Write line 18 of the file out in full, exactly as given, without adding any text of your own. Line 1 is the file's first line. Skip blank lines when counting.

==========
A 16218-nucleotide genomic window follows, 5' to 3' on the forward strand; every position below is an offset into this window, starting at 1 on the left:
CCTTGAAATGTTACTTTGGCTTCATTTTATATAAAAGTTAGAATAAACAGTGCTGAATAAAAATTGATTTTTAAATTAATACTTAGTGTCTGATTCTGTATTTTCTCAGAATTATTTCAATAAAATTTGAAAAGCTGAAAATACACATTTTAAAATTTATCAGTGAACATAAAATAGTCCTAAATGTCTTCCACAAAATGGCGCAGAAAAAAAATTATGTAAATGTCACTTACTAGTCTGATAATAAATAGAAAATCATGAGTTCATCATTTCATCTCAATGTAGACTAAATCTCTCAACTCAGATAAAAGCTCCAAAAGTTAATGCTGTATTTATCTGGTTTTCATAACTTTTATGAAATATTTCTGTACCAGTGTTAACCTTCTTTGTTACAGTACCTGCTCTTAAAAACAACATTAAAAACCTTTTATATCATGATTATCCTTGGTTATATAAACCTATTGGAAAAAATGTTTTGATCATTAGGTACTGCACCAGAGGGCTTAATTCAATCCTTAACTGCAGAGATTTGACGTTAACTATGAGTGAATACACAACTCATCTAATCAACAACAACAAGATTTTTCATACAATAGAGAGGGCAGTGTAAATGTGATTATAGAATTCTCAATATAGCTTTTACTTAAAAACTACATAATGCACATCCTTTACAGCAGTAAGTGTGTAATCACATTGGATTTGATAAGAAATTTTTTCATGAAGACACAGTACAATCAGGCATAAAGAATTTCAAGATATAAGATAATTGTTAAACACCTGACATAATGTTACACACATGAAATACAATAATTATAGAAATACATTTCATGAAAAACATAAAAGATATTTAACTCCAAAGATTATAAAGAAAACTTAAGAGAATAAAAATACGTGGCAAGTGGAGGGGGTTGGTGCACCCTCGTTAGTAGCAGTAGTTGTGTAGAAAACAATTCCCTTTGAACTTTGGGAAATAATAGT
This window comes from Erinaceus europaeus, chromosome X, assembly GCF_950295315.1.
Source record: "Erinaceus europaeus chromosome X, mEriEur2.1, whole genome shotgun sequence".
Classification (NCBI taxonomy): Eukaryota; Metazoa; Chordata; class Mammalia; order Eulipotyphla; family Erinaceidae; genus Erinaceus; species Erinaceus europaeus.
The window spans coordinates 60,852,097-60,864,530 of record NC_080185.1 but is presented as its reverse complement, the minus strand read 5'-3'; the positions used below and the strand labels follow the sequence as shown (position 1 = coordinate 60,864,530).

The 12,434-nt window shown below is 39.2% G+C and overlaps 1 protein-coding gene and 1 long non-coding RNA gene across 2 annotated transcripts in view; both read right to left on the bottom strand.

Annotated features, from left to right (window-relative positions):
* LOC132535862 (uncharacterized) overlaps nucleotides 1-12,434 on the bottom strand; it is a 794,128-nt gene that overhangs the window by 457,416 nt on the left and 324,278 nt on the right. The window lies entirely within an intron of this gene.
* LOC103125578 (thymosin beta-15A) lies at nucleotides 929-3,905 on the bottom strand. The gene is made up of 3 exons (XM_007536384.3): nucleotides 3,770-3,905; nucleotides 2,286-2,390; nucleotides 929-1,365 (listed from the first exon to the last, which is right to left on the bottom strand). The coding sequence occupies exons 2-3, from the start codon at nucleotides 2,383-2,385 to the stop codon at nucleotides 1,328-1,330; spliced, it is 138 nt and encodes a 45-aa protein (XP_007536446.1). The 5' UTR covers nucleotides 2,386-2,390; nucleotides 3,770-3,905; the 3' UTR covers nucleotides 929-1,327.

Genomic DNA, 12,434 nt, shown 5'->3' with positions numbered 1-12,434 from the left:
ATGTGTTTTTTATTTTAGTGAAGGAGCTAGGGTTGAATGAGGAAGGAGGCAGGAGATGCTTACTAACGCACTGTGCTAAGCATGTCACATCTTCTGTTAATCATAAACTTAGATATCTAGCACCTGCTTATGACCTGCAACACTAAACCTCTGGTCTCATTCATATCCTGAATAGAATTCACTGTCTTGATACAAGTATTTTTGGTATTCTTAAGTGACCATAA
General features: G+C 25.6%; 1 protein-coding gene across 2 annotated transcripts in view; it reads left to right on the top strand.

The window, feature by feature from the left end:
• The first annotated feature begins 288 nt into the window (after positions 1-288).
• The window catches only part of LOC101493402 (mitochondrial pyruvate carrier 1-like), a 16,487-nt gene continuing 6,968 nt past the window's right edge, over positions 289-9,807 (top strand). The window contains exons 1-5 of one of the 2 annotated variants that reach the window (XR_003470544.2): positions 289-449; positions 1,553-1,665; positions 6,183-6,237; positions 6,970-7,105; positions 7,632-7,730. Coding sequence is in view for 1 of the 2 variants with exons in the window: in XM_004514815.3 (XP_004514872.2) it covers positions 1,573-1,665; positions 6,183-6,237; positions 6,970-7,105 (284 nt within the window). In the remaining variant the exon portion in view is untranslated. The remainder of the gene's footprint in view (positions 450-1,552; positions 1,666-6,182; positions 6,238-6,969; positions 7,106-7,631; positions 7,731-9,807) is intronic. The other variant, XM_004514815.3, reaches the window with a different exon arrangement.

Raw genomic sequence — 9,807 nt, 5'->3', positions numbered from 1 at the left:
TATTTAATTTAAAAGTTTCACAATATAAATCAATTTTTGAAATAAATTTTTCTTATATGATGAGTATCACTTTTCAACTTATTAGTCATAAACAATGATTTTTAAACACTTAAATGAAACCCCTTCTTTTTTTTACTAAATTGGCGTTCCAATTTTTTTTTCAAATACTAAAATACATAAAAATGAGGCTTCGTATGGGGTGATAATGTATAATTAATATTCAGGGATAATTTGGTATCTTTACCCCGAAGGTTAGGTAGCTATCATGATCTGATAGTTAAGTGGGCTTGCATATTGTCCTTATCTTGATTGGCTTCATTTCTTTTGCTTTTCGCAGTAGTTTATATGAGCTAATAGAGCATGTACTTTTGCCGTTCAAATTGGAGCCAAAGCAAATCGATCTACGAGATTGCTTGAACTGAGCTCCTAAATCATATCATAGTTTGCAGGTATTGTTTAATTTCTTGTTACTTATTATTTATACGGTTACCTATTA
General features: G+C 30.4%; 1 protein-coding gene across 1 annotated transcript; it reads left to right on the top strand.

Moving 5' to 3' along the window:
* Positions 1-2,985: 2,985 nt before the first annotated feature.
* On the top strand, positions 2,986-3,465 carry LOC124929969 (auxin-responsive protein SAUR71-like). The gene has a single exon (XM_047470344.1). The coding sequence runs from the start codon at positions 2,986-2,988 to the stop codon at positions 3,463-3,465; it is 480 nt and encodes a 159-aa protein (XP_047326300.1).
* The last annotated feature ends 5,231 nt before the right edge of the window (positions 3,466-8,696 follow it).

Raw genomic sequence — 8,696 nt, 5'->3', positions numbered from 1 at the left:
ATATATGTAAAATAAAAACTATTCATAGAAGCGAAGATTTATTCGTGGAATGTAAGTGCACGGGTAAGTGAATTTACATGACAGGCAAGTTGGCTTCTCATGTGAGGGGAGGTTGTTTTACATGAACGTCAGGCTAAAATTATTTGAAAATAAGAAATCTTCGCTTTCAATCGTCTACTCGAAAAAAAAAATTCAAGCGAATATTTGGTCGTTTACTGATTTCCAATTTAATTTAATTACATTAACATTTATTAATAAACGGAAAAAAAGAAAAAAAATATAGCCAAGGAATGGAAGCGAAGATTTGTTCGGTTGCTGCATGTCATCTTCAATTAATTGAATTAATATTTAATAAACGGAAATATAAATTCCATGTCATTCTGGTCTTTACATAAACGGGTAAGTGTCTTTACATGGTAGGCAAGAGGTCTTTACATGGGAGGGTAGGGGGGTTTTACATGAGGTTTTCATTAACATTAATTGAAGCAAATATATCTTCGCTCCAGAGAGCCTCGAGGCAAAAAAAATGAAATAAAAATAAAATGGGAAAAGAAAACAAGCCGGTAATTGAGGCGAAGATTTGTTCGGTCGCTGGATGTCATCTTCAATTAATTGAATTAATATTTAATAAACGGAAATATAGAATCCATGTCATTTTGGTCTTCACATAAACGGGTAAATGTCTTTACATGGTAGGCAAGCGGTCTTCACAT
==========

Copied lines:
TATTTAATTTAAAAGTTTCACAATATAAATCAATTTTTGAAATAAATTTTTCTTATATGATGAGTATCACTTTTCAACTTATTAGTCATAAACAATGATTTTTAAACACTTAAATGAAACCCCTTCTTTTTTTTACTAAATTGGCGTTCCAATTTTTTTTTCAAATACTAAAATACATAAAAATGAGGCTTCGTATGGGGTGATAATGTATAATTAATATTCAGGGATAATTTGGTATCTTTACCCCGAAGGTTAGGTAGCTATCATGATCTGATAGTTAAGTGGGCTTGCATATTGTCCTTATCTTGATTGGCTTCATTTCTTTTGCTTTTCGCAGTAGTTTATATGAGCTAATAGAGCATGTACTTTTGCCGTTCAAATTGGAGCCAAAGCAAATCGATCTACGAGATTGCTTGAACTGAGCTCCTAAATCATATCATAGTTTGCAGGTATTGTTTAATTTCTTGTTACTTATTATTTATACGGTTACCTATTA